Elsa knelt in front of Tommy, her hands on his shoulders. “No, no, Tommy. Your mother didn’t want to see him in so much pain, that’s all. See? It’s like I said. God called him home.”
The boy managed a tiny smile. “I hope that’s true.”
An older girl’s hand came up in the back row as Elsa got to her feet. “Yes, Darcy.”
“I want to believe what you’re saying about God’s will, Ma’am. My parents have talked about it, too, sometimes. But, I’m confused . . . I don’t know. Never mind, I guess.”
Elsa took a few steps up the aisle, beckoning to the girl. “No, go ahead, Darcy. What’re you confused about?”
The girl licked her lips. “Well . . . how could what happened to mister and missus Chaney and Lars and Lili Gunderson, I mean, with the fire and all, how could that have been God’s will?”
More silence, much longer this time. The students exchanged glances as Elsa Benjamin swallowed hard, the sight and sound of burning Caroline Chaney filling her head.
“Sometimes, God isn’t making the decisions.”
Staggering, Vaughn McCallum wheeled on the occupant of the wooden chair. “You damned sunuvabitch! I’ll never forgive you for this one, not for this one; I won’t ever. You hear me? Ever!”
His shirt collar unbuttoned, its white band hanging from one side, Serenity’s preacher threw his shot glass across the room, where it shattered against the wall. McCallum stumbled to the bedside table, snatched the whiskey bottle by the neck, and downed several gulps before glaring again at the current resident of the wooden chair, spitting his words. “Look at the way you look at me. Look at the way . . look at how you . . . like I’m a piece of shit . . . like I’ve failed you. How could I not fail you? I’m bullshit! I’m not . . . not real. How could I not . . . the fucking way you look at me . . . it makes me . . . I think I’m going to throw up.”
The preacher fell to his knees in front of the wooden chair, tears in his bloodshot eyes. “I try. I always try. You know that, don’t you? Even though I’m not what they think I am, I always try. For you. And for them. It’s not what it started out as anymore. I know what you expect of me, and I know I owe you. For saving me from my past, for giving me my present, my future, I owe you. I know that. Please . . . don’t ever think I don’t know.”
His eyes narrowed. “But still, still you give me that fucking look.”
Quaking and red-faced, McCallum got to his feet and teetered over the wooden chair. “What you made me do today, it wasn’t fair. Fuck you, it wasn’t fair to me! Those people, they trust me. They look to me for . . Art Chaney was my friend, damn you! My friend for all these . . . he deserved better than . . . should have been something real at his service, but you sent me. Why? Children died there! Don’t you care? He was my friend!”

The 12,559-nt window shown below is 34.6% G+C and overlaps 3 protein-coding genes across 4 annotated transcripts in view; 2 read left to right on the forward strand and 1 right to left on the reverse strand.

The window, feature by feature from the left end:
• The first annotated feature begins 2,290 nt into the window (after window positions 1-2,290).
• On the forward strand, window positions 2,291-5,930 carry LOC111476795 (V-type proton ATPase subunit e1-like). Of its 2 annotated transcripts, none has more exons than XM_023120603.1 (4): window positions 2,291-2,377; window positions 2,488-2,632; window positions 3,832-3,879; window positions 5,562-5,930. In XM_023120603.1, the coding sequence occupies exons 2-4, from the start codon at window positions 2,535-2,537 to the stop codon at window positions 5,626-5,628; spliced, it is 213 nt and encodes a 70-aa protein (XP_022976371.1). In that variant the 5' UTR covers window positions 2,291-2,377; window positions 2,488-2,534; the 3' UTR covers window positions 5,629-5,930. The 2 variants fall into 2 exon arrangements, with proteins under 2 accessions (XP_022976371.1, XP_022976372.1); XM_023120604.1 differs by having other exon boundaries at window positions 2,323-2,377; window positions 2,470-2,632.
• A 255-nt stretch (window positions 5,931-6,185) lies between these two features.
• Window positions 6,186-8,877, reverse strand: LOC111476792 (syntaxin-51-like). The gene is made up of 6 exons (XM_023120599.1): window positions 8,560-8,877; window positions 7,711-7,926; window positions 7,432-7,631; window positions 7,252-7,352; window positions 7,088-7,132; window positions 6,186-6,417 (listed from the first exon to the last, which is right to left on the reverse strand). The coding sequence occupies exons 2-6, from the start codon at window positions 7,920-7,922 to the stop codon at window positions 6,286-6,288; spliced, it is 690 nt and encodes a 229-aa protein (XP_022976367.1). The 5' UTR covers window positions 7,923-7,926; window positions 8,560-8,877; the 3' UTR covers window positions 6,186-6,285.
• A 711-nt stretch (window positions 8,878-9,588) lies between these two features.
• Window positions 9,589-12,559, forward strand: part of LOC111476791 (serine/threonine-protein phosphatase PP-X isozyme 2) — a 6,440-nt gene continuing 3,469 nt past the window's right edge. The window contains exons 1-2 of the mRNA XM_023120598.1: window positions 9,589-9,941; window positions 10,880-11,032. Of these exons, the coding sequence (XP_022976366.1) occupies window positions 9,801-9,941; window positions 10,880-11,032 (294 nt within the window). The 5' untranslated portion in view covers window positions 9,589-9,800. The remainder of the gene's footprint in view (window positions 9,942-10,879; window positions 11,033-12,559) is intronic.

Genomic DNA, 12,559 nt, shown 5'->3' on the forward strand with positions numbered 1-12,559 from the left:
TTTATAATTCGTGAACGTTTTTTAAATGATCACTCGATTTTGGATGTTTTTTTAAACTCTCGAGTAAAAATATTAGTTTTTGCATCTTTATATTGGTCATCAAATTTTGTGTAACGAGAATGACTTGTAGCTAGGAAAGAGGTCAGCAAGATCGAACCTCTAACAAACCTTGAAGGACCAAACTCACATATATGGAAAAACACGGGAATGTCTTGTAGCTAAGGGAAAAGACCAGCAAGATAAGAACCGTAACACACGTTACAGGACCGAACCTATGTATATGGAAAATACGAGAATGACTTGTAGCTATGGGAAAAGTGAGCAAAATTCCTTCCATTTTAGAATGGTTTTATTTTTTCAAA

McCallum leaned over, snatched the crucifix from the seat of the wooden chair, and held it at eye level. “He was my friend, you bastard, and all you gave him was me! This is too hard!”
The preacher flung the icon across the room, then collapsed to the floor in a heap.
In the back of the abandoned sawmill, Marshal Boxer squatted between the two small children. “Does this meet your needs?”
Lars Gunderson, grinning and wide-eyed, glanced at the dusty accommodations. “If you believe no one will find us here, it is satisfactory.”
“All right.” Boxer got to his feet. “I’d better get back to my office before anyone notices I’m gone. I’ll be back around midnight.
The marshal took three steps before Lars’s voice stopped him. “Something troubles you.”
Boxer didn’t turn around. “Of course not.”
He heard Lili Gunderson giggle. “No, you’re amiss. They know. They always know.”
Boxer turned slowly to face the children. “I’m fine. I’m telling you. And them. Now, let me go.”
Lars stepped forward, his eyes locked on Boxer’s. “Tell us what troubles you.”
Boxer took a step back. “Nothing. Nothing can trouble me, you know that. That’s not how I’m built.”
Lars was in front of him, looking up. “Tell us what troubles you.”
The marshal took another step back, which Lars mirrored. Boxer stared down at the boy. “Nothing could, would, or will bother me. I promise you.”
Lars’s grin remained as he spoke. “The Four are troubled when that which cannot feel . . . feels.”
“I’m not feeling!” Boxer rolled his eyes. “I just . . . note his absence. Both of them.”
Lili Gunderson spun in place. “The toy is broken. The toy is broken.”
Lars froze his sister with a glance, then looked up at the marshal. “This is an obstruction. Remove it.”
Boxer nodded, even bowed a little. “Absolutely, consider it removed.”
The marshal backed away from the grinning Gunderson children, and left the abandoned saw mill.
That night, Boxer was asleep in his chair when Deputy Richter stomped into the office. “Hey Marshal, lookit this.”
Boxer started from his slumber and fixed Richter with a glare. “What is it, Bump?”
“I jus’ saw Nolan Paige put this where the saloon usedeh be. What a sissy he is, I swear.”
Grinning, Richter tossed something from under his coat. Boxer tracked its flight and watched it land with a soft crunch on his desk.
It was a small bundle of wildflowers.
Art Chaney always called his wife, Caroline, “wildflower” when they were alone. There was no way Paige could know that.
But Boxer did.
“Put them back where you found them, Bump.
“They belong there.”
Serenity is copyright by Jason Chirevas. It may not be copied without permission of the author except for purposes of reviews. (Though you can print it out to read it, natch.)